Defined as occurrence of AMI before 55 years of the father or before 65 years of the mother.

Table 2 Daily intakes (mean and standard deviation) of selected foods and nutrients by tertile of variety in fruit and vegetable consumption among 20 069 Dutch men and women aged 20–65 years

*Spearman's correlation coefficients were calculated between variety score in fruit and vegetable consumption and intake of selected foods and nutrients. Corresponding P values for correlation coefficients were statistically significant (P < 0·0001) except for energy intake (P = 0·20). Adjustment for total energy intake showed similar Spearman's correlation coefficients except for dietary fibre (r = 0·42) and K (r = 0·35).

During 10 years of follow-up, we documented 245 first cases of CHD of which thirty-four were fatal. Furthermore, 233 first cases of stroke occurred (seven fatal cases) of which 139 were ischaemic, forty-five haemorrhagic and forty-nine other or unspecified strokes. After adjustment for age and gender, variety in fruit (Table 3; HR per 2 items = 0·87; 95 % CI 0·80, 0·95) and variety in fruit and vegetables (HR per 4 items = 0·86; 95 % CI 0·77, 0·98) were inversely associated with incident CHD. However, after adjustment for lifestyle and dietary factors including quantity of fruit and vegetables, fruit variety (HR per 2 items = 1·00; 95 % CI 0·87, 1·15), vegetable variety (HR per 2 items = 1·05; 95 % CI 0·94, 1·17) and their combination (HR per 4 items = 1·07; 95 % CI 0·89, 1·29) were not significantly associated with incident CHD.

Table 3 Hazard ratios (HR) and 95 % confidence intervalsFootnote * of incident CHD by tertile of variety in fruit and vegetable consumption among 20 069 Dutch men and women aged 20–65 years

* HR (95 % CI) obtained from Cox proportional hazards models. Model 1 was adjusted for age and gender (n 20 069). Model 2 was the same as model 1 with additional adjustments for energy intake, alcohol intake, smoking status, educational level, dietary supplement use, use of hormone replacement therapy, family history of acute myocardial infarction and BMI (n 19 819). Model 3 was the same as model 2 with additional adjustment for intakes of wholegrain foods, processed meat and fish and quantity of fruit and vegetable consumption (n 19 819).

After adjustment for age and gender, fruit variety (Table 4; HR per 2 items = 0·92; 95 % CI 0·84, 1·00), vegetable variety (HR per 2 items = 0·89; 95 % CI 0·80, 0·99) and their combination (HR per 4 items = 0·85; 95 % CI 0·75, 0·96) were inversely associated with incident stroke. After adjustment for lifestyle and dietary factors, these associations became not statistically significant. We observed that fruit variety (HR per 2 items = 1·03; 95 % CI: 0·89, 1·18) and the combination of fruit and vegetable variety (HR per 4 items = 0·92; 95 % CI 0·77, 1·11) were not associated with stroke, while greater variety in vegetables was also not significantly associated (HR per 2 items = 0·93; 95 % CI 0·83, 1·04).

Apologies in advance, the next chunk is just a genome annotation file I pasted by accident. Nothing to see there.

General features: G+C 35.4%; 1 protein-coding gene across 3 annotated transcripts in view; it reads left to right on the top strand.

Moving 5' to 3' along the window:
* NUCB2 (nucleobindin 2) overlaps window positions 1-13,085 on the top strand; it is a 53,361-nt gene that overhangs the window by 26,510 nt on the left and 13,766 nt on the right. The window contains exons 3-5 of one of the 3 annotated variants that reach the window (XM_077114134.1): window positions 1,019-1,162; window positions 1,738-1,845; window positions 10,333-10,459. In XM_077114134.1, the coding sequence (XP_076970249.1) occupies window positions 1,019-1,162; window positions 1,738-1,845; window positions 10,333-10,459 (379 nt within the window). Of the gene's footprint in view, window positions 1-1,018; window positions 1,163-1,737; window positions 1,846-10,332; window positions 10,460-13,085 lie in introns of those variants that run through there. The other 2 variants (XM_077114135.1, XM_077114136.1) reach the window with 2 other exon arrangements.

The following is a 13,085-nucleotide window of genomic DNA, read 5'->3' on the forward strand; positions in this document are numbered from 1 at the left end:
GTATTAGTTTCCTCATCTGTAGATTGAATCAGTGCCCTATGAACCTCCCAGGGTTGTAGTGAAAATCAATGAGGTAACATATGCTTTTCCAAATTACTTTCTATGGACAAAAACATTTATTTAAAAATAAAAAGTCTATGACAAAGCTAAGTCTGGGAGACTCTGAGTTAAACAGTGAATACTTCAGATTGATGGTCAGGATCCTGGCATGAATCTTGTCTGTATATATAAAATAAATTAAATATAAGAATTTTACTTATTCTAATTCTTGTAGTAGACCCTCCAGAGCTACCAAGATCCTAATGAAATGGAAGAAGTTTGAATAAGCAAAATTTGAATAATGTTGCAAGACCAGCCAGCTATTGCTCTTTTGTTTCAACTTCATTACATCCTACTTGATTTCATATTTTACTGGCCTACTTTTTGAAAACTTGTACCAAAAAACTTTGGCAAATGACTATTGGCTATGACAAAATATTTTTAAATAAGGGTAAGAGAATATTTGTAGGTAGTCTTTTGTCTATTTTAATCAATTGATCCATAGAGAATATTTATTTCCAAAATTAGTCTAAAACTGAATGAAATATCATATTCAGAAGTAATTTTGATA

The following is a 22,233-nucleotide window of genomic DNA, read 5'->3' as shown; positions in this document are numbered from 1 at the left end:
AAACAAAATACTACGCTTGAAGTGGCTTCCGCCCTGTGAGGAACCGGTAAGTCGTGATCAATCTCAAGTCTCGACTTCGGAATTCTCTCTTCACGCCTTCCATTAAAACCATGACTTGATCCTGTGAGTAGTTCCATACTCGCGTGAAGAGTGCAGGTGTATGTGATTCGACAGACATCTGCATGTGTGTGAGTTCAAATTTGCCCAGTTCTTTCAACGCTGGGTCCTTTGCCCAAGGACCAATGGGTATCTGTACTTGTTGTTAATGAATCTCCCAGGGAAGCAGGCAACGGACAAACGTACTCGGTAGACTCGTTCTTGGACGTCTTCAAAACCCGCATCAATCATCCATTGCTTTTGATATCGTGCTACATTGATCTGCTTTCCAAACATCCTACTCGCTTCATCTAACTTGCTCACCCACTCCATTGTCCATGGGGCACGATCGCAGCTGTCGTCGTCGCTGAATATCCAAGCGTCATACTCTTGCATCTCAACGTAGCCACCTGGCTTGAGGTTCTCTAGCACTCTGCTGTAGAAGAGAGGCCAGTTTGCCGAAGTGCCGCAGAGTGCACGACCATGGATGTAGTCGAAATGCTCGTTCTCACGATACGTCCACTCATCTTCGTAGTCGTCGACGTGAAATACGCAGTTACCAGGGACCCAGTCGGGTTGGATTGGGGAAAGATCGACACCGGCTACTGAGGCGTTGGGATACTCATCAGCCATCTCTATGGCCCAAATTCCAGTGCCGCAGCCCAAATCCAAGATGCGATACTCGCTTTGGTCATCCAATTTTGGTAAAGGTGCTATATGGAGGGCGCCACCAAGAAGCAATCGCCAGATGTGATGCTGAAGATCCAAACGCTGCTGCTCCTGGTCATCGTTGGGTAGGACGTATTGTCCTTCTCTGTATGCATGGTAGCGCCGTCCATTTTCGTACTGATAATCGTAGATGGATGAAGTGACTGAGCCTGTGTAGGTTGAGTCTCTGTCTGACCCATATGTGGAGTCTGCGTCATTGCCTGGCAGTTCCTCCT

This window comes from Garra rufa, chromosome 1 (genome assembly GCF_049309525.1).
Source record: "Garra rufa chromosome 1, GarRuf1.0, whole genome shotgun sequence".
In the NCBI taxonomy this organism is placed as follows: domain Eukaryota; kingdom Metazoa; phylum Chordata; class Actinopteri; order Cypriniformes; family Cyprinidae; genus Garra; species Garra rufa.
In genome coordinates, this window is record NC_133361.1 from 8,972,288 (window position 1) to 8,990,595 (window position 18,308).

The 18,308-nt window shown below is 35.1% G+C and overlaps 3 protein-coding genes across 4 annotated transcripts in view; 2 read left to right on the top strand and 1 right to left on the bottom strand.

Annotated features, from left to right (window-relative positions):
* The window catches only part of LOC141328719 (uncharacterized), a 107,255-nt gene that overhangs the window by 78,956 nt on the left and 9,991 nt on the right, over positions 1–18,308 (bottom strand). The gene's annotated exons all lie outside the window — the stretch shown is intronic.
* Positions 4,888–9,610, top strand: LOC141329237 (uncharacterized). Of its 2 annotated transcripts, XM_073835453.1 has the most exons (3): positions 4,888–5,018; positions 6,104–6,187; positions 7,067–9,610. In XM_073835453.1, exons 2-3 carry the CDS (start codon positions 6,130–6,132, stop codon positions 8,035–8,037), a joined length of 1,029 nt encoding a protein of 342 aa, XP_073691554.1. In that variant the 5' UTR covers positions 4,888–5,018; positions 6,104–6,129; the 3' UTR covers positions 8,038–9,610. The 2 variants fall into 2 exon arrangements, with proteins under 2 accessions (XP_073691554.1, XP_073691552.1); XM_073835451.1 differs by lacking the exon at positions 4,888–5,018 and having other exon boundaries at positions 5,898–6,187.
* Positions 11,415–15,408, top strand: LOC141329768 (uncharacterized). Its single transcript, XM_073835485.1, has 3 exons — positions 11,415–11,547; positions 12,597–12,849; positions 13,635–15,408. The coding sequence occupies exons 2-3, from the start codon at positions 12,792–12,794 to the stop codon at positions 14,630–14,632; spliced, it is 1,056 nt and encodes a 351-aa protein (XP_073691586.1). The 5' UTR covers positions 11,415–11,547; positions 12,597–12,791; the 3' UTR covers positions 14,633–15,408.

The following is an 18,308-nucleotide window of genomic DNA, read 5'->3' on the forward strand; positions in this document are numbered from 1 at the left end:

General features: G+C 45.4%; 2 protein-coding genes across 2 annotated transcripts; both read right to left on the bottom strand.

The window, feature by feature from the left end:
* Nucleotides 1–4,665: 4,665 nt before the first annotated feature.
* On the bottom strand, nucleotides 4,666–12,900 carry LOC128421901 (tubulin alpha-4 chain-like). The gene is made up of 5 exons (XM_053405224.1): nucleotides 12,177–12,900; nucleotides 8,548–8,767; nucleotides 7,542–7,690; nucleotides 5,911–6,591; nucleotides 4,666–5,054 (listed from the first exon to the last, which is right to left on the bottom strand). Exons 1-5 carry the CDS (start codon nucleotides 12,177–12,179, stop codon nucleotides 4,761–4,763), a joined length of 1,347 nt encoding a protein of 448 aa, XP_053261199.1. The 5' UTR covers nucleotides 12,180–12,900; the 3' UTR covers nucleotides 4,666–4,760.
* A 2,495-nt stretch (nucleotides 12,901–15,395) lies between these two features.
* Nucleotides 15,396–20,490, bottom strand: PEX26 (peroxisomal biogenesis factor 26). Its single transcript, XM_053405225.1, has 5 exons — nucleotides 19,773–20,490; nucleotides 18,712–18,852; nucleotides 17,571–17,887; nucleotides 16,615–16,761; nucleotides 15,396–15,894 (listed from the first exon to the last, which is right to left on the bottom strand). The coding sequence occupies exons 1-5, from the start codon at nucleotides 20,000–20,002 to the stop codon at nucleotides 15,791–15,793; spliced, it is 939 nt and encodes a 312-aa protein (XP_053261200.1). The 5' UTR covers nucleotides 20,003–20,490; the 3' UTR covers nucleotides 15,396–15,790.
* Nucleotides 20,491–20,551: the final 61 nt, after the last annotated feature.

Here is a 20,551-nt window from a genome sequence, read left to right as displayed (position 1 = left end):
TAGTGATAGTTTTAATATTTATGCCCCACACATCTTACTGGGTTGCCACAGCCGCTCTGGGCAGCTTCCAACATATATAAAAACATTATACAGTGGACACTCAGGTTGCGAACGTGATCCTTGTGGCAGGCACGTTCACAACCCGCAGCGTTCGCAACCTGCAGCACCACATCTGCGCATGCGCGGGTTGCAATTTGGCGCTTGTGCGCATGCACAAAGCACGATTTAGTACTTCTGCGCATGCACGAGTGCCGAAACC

Table 4 Hazard ratios (HR) and 95 % confidence intervalsFootnote * of incident stroke by tertile of variety in fruit and vegetable consumption among 20 069 Dutch men and women aged 20–65 years

* HR (95 % CI) obtained from Cox proportional hazards models. Model 1 was adjusted for age and gender (n 20 069). Model 2 was the same as model 1 with additional adjustments for energy intake, alcohol intake, smoking status, educational level, dietary supplement use, use of hormone replacement therapy, family history of acute myocardial infarction and BMI (n 19 819). Model 3 was the same as model 2 with additional adjustment for intakes of wholegrain foods, processed meat and fish and quantity of fruit and vegetable consumption (n 19 819).

Within participants enrolled from 1994 onwards (n 15 433), the HR for incident CHD and stroke did not change after adjustment for physical activity. For example, the HR for incident CHD changed from 1·06 (95 % CI 0·61, 1·36) to 1·05 (95 % CI 0·58, 1·92) after adjustment for physical activity for high v. low variety in fruit and vegetable consumption.